"The people of Bhopal have a passion to work and rise."

Gas victims

But there is also another side to Bhopal, explains Mr Kothari.

"There is the other group, which has remained poor and uneducated, has poor health and lacks opportunity," he says.

"Ultimately, the people who are not growing and who are the poorest in the city are those who have suffered in the Union Carbide accident and have not received that helping hand to grow."

The gas victims, in turn, fall into two categories: Those who inhaled the gas that night 25 years ago and those suffering ailments after drinking water polluted by the accident.

It might seem incredible that not more is done to help them and to prevent their situation from getting worse, but the gas victims' fight for attention faces stiff competition from millions of equally poor and desperate people across the state.

Widespread hunger

Madhya Pradesh's economy is growing at a rate of about 4% per year. Such a growth rate would be hailed as fantastic anywhere in the already industrialised world, but here it is far too slow.

There are more hungry people in India than anywhere else in the world, though Madhya Pradesh is the only state in this vast country where the level of hunger is "extremely alarming", according to the India State Hunger Index.

Six in 10 children in the state are undernourished, and more people suffer from hunger here than in Ethiopia or Sudan, according to the index, which was published in October 2008.

The wealth gap between Madhya Pradesh and other states in India is also widening by the day, with the rest of India's economy growing at about twice the rate.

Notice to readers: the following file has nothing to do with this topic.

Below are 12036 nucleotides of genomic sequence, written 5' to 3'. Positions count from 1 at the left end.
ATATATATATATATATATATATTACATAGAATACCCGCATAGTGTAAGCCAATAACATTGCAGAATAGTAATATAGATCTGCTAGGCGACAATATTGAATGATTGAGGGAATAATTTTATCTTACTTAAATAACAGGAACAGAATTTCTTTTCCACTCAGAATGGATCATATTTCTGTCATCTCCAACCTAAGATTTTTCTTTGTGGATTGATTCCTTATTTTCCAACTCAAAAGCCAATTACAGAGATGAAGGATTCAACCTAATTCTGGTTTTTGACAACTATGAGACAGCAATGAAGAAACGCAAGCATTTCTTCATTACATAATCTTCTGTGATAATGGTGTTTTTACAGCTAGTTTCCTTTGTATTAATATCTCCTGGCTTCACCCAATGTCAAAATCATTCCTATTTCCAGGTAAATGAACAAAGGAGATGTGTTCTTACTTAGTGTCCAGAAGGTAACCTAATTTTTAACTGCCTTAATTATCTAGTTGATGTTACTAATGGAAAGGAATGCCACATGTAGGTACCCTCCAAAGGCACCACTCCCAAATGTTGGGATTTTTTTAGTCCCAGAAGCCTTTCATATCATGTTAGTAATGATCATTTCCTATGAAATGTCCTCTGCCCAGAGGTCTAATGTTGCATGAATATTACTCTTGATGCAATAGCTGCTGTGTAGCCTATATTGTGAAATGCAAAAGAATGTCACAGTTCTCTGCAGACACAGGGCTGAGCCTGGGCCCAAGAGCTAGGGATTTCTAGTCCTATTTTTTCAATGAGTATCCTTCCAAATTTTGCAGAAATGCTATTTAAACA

Taking action

"Bhopal has lagged behind, or Madhya Pradesh has lagged behind, because we have suffered through tragedies," says Mr Kothari.

But now, he insists, it is time to look beyond that.

"How long can we survive looking for aid in the name of the gas tragedy?" he asks.

"If I go and tell my relatives all the time that I am suffering, they might have pity and give me some sustainable money, but they will not give me money to provide me economic strength. I will have to make an effort myself.

"The city cannot survive on charity. The city will have to make an effort and rise to the opportunities available, make that extra effort to earn that livelihood and make the city grow," he says.

Better future

Chief Minister Chouhan insists he is doing what he can.

"Investment and development will only happen when we have the infrastructure for it," he says.

"We need three things in terms of infrastructure, which we think will be crucial," he continues, citing roads, water and power.

Bhopal's road network is being developed, as are road links to other major cities, the state government is working to improve drinking water and to provide water for rural irrigation, and new power plants are being built, he says.

"If there is electricity and water, then investment will come in automatically," he says.

Bhopal is also emerging as an education hub, and efforts are under way to develop the tourism industry, he adds.

For the poor in Bhopal, such initiatives may offer hope of a better future, though it will take a long time to shed the city's tainted image as the place where the gas leak took place.

Jorn Madslien is features editor for the BBC News website's business pages. Ben Richardson is editor of India Business Report, BBC World. This feature is the first in a series that will look at Bhopal, its economy and its development potential 25 years after the Union Carbide gas leak.

BBC, 29 November, 2009,